#5 Teaks

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Posted 17 November 2017 - 11:53 AM

Yes, it is possible to cross superhots with bells, although I'm not sure whether the results will be exactly what you are hoping for. But sure, annuums and chinenses can be successfully cross pollinated, so you can try it if you like. Yaki Blue is one example of a fairly mild annuum crossed with a superhot pepper. Bell pepper x Scotch Bonnet crosses have been done too. Anyway, here's a good how-to guide for crossing peppers: http://fatalii.net/G...eppers/Breeding

 

 

 

Wow those Yaki peppers are beautiful! Might have to grow them based soley on their color! Ha.

 

I was planning on polinating both a super hot and a bell with the counter plant, if that makes sense.

So polinate a flower on the bell with the super hot pollen and vise versa. Then growing out the different pods I get from both of those.

Second year I would do it again but with each variation, for example,

(SH=SuperHot, B=Bell, SH1=the pod I got from pollinating a superhot with a bell, B1=the plant I got from pollinating a bell with a super hot)

 

SH x SH1

SH x B1

SH1 x B1 -- meaning the Superhot Cross plant pollinated with the Bell cross plant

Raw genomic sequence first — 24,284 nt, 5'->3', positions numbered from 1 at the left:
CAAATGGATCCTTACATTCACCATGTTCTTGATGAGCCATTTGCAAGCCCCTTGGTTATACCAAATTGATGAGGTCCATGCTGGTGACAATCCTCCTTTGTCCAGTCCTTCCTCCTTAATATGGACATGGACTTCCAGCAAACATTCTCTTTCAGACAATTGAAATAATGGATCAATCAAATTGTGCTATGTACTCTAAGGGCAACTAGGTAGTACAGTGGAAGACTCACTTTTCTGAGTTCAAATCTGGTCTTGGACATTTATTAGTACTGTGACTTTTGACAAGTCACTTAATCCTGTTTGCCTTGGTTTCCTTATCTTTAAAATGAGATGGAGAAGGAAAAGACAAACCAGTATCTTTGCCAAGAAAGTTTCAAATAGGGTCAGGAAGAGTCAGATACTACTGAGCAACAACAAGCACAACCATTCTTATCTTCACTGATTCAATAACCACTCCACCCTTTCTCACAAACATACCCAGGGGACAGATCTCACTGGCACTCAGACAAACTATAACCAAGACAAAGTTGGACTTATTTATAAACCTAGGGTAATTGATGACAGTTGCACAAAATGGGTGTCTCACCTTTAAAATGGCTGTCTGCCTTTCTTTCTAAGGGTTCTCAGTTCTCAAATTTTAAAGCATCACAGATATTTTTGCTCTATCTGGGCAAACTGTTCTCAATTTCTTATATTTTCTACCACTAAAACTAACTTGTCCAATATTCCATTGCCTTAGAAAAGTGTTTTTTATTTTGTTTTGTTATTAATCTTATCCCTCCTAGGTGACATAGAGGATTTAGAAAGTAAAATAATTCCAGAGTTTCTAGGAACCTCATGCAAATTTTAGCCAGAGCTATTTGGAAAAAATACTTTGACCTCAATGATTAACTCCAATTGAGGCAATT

B1 x SH1 -- conversely meaning the bell variant pollinated by the hot variant

B x SH1

B x B1

 

then in my third harvest I would continue to just grow out the generations to choose the properties I like the best.

 

What do you think?


Edited by Teaks, 17 November 2017 - 11:53 AM.


#6 D3monic

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Posted 17 November 2017 - 03:10 PM

I use the methods blackfatali mentioned. Annum x chinense should be pretty easy. Maybe instead bell I'd look at candidates like aleppo, poblano ect. Either way your results might be far from what you picture. I crossed Caribbean red hab with Aji Amarillo and ended up with a tiny pepper. F2 would be your largest genetic variation and where you will most likely find the plant you're looking for